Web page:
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I am creating a simple feed forward to classify if the sum of two inputs as even or odd.

I cannot change the input structure (has to be two nodes), and output structure (two nodes as well, one for even, one for odd).

Here is my code which can be run out of the box if you have PyTorch installed:

import numpy as np
import pandas as pd
import matplotlib.pyplot as plt
import time
from datetime import datetime
import pandas_datareader.data as web
from math import floor
from random import randrange
from keras.models import Sequential
from keras.layers import Dense, LSTM, Dropout
from keras.utils import to_categorical
from keras import optimizers
from keras import regularizers

# CONFIG 
input_sz = 2
output_sz = 2
split_pct = 0.1
iterations = 10

LEARNING_RATE = 0.001

hidden_layers = [8,8,8]  # Configurable

# END CONFIG

def sigmoid(x):
    return 1 / (1 + np.exp(-x))
    
data = []
for i in range(0, 100000):
    inputNum1 = randrange(100)
    inputNum2 = randrange(100)
    inp = [inputNum1/100, inputNum2/100]
    if (inputNum1 + inputNum2 ) % 2 == 0:
        out = [1]
    else:
        out = [0]
    data.append([inp, out])

train_data = data[:int(split_pct * len(data))]
test_data = data[int(split_pct * len(data)):]


# Build the model
model = Sequential()
for i, layer_size in enumerate(hidden_layers):
    if i == 0:
        model.add(Dense(layer_size, input_dim=input_sz, activation='relu')) # , kernel_regularizer=regularizers.l2(0.01)))
    else:
        model.add(Dense(layer_size, activation='relu')) #, kernel_regularizer=regularizers.l2(0.01)))
model.add(Dense(output_sz, activation='sigmoid'))

optimizer = optimizers.RMSprop(learning_rate=LEARNING_RATE)
model.compile(loss='binary_crossentropy', optimizer=optimizer, metrics=['accuracy'])

# Train the model
X_train = np.array([item[0] for item in train_data])
y_train = np.array([item[1] for item in train_data])

y_train = to_categorical(y_train, num_classes=output_sz)


while (True):

    model.fit(X_train, y_train, epochs=iterations, batch_size=32, verbose=1)

    # Test the model
    X_test = np.array([item[0] for item in test_data])
    y_test = np.array([item[1] for item in test_data])
    y_test = to_categorical(y_test, num_classes=output_sz)

    score = model.evaluate(X_test, y_test, verbose=0)
    print('Test loss:', score[0])
    print('Test accuracy:', score[1])

    #input("Press Enter to continue...")

Does anyone have any recommendations to make this model train properly? Thank you

Note: I've tried RMSProp, Adam, etc - same result, stuck at 50%. Also tried increasing/decreasing the learning rate and neurons/layers, and unfortunately no result either.

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  • $\begingroup$ You appear to believe a 2-hidden-neuron ReLU-activated neural network should be able to learn this function; why? // depending on python version, (a/100 + b/100) % 2 might be different, but I doubt it's ever what you want; what values are you expecting/getting? $\endgroup$
    – Ben Reiniger
    Commented Feb 27, 2023 at 15:30
  • $\begingroup$ the numbers are between 0 and 100, dividing by 100 will make them between 0 and 1. Relu is non-linear, it is good for these modulus type of problems. Do you have any recommendations? @BenReiniger $\endgroup$ Commented Feb 27, 2023 at 23:00

1 Answer 1

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I see that you've decided to represent your input as:

inp = [inputNum1/100, inputNum2/100]

Why divide by 100? If you're manually transforming your input data, you have a much better choice of representation that you can choose to help your model learn by essentially turning this into an XOR problem. Also another thing, you have:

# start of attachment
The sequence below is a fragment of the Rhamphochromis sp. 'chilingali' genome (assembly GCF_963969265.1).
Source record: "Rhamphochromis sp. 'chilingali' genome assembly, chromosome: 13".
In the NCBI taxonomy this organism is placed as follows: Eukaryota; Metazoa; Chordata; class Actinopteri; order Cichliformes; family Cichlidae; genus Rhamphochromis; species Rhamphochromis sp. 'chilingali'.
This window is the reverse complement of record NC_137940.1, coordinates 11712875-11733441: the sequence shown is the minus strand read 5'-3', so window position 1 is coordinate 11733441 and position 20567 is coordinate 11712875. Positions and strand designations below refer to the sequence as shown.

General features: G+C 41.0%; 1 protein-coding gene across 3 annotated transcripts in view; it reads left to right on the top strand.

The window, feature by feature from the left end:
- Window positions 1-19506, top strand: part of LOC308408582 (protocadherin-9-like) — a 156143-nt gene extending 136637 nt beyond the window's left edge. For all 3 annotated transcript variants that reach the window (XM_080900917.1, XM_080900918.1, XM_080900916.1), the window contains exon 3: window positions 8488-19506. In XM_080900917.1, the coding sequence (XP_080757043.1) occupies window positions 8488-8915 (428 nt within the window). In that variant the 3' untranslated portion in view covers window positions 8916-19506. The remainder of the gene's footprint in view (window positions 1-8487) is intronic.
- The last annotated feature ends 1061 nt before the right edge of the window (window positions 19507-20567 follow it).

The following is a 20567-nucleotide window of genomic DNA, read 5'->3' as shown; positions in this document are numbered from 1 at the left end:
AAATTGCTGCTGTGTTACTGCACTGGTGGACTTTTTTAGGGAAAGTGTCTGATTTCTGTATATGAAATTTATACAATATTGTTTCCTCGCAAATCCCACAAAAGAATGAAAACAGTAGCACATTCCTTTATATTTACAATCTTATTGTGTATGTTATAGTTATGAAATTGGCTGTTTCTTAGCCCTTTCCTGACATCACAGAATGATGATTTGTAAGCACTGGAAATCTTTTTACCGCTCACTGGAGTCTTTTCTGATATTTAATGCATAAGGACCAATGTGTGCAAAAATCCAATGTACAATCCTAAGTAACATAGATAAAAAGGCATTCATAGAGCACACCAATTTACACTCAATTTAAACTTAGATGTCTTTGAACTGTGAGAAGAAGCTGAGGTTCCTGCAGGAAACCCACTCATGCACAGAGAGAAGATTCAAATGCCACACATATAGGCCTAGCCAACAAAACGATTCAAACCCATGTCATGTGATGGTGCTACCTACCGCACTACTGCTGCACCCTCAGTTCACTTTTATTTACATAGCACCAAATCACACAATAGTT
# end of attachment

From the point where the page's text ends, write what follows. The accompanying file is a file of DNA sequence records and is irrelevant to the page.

if i == 0:
        model.add(Dense(layer_size, input_dim=input_sz, activation='relu')) # , kernel_regularizer=regularizers.l2(0.01)))
    else:
        model.add(Dense(layer_size, activation='relu')) #, kernel_regularizer=regularizers.l2(0.01)))

I suggest you go back and look at why you chose ReLU as your activation function here. Does it make sense in the context of trying to output a value in the range [0, 1]?

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  • $\begingroup$ the numbers are between 0 and 100, dividing by 100 will make them between 0 and 1. Relu is non-linear, it is good for these modulus type of problems. It does make sense to have output 0 or 1. 0 = Even, 1 = Odd, we arg max that $\endgroup$ Commented Feb 27, 2023 at 23:00
  • $\begingroup$ So as for dividing by 100: this is simply a linear transformation, so it's no different than leaving them as is. My point is that if you want to manually decide on a representation of your input data that you think would make it easier for the model to learn, it would make much more sense to have inputNum % 2 since you then effectively turn this into an XOR learning problem. As for outputting 0 or 1: yes that is indeed what you want, but since ReLU outputs in the range $(0, \inf)$, it is not a good choice of activation here. A more appropriate choice of activation would be sigmoid. $\endgroup$
    – AleksJ
    Commented Feb 28, 2023 at 1:06
  • $\begingroup$ I need to solve this problem as is. Can you propose a better arch? $\endgroup$ Commented Mar 1, 2023 at 2:22
  • $\begingroup$ Unfortunately I can't think of anything off the top of my head that isn't manually changing the inputs. Maybe you can look at the list of non-linear activation layers in PyTorch to see if there's anything that might be useful for learning a representation of even/odd numbers: pytorch.org/docs/stable/… $\endgroup$
    – AleksJ
    Commented Mar 1, 2023 at 14:31
  • $\begingroup$ Relu is one. I tried tanh.. Aah such a tricky task, I don't its possible with a simple feedforward? $\endgroup$ Commented Mar 1, 2023 at 15:16

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